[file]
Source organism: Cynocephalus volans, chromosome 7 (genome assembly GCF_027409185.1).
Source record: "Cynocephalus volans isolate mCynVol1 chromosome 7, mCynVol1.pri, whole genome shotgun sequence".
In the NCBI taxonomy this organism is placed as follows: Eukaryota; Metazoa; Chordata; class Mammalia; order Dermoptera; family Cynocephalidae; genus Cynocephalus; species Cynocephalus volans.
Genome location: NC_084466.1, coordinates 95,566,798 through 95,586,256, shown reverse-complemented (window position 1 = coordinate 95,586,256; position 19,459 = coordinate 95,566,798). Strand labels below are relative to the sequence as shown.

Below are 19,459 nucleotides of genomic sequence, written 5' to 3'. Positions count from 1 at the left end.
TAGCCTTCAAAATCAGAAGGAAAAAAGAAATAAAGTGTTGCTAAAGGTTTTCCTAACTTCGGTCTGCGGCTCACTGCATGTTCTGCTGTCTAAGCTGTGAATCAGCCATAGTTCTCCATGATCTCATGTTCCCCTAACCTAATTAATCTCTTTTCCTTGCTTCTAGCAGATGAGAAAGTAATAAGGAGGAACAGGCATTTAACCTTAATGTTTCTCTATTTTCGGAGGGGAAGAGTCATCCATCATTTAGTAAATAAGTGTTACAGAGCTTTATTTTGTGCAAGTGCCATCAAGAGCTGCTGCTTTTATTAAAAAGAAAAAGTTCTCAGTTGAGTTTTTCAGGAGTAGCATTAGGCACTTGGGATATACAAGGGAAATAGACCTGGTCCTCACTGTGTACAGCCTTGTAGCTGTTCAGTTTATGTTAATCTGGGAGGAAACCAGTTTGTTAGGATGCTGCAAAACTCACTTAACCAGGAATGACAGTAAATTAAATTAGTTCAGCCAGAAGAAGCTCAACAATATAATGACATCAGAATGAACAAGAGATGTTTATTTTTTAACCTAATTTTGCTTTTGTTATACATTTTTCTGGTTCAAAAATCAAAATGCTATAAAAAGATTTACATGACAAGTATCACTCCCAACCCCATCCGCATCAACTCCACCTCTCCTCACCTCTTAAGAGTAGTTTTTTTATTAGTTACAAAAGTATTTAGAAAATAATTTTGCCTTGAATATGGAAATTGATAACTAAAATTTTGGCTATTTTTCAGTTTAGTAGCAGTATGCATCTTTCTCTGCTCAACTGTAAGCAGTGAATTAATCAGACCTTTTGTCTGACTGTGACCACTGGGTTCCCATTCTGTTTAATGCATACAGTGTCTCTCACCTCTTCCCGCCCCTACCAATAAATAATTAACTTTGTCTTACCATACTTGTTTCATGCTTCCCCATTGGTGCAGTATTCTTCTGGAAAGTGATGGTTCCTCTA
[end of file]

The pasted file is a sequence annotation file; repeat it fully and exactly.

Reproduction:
Source organism: Cynocephalus volans, chromosome 7 (genome assembly GCF_027409185.1).
Source record: "Cynocephalus volans isolate mCynVol1 chromosome 7, mCynVol1.pri, whole genome shotgun sequence".
In the NCBI taxonomy this organism is placed as follows: Eukaryota; Metazoa; Chordata; class Mammalia; order Dermoptera; family Cynocephalidae; genus Cynocephalus; species Cynocephalus volans.
Genome location: NC_084466.1, coordinates 95,566,798 through 95,586,256, shown reverse-complemented (window position 1 = coordinate 95,586,256; position 19,459 = coordinate 95,566,798). Strand labels below are relative to the sequence as shown.

Below are 19,459 nucleotides of genomic sequence, written 5' to 3'. Positions count from 1 at the left end.
TAGCCTTCAAAATCAGAAGGAAAAAAGAAATAAAGTGTTGCTAAAGGTTTTCCTAACTTCGGTCTGCGGCTCACTGCATGTTCTGCTGTCTAAGCTGTGAATCAGCCATAGTTCTCCATGATCTCATGTTCCCCTAACCTAATTAATCTCTTTTCCTTGCTTCTAGCAGATGAGAAAGTAATAAGGAGGAACAGGCATTTAACCTTAATGTTTCTCTATTTTCGGAGGGGAAGAGTCATCCATCATTTAGTAAATAAGTGTTACAGAGCTTTATTTTGTGCAAGTGCCATCAAGAGCTGCTGCTTTTATTAAAAAGAAAAAGTTCTCAGTTGAGTTTTTCAGGAGTAGCATTAGGCACTTGGGATATACAAGGGAAATAGACCTGGTCCTCACTGTGTACAGCCTTGTAGCTGTTCAGTTTATGTTAATCTGGGAGGAAACCAGTTTGTTAGGATGCTGCAAAACTCACTTAACCAGGAATGACAGTAAATTAAATTAGTTCAGCCAGAAGAAGCTCAACAATATAATGACATCAGAATGAACAAGAGATGTTTATTTTTTAACCTAATTTTGCTTTTGTTATACATTTTTCTGGTTCAAAAATCAAAATGCTATAAAAAGATTTACATGACAAGTATCACTCCCAACCCCATCCGCATCAACTCCACCTCTCCTCACCTCTTAAGAGTAGTTTTTTTATTAGTTACAAAAGTATTTAGAAAATAATTTTGCCTTGAATATGGAAATTGATAACTAAAATTTTGGCTATTTTTCAGTTTAGTAGCAGTATGCATCTTTCTCTGCTCAACTGTAAGCAGTGAATTAATCAGACCTTTTGTCTGACTGTGACCACTGGGTTCCCATTCTGTTTAATGCATACAGTGTCTCTCACCTCTTCCCGCCCCTACCAATAAATAATTAACTTTGTCTTACCATACTTGTTTCATGCTTCCCCATTGGTGCAGTATTCTTCTGGAAAGTGATGGTTCCTCTA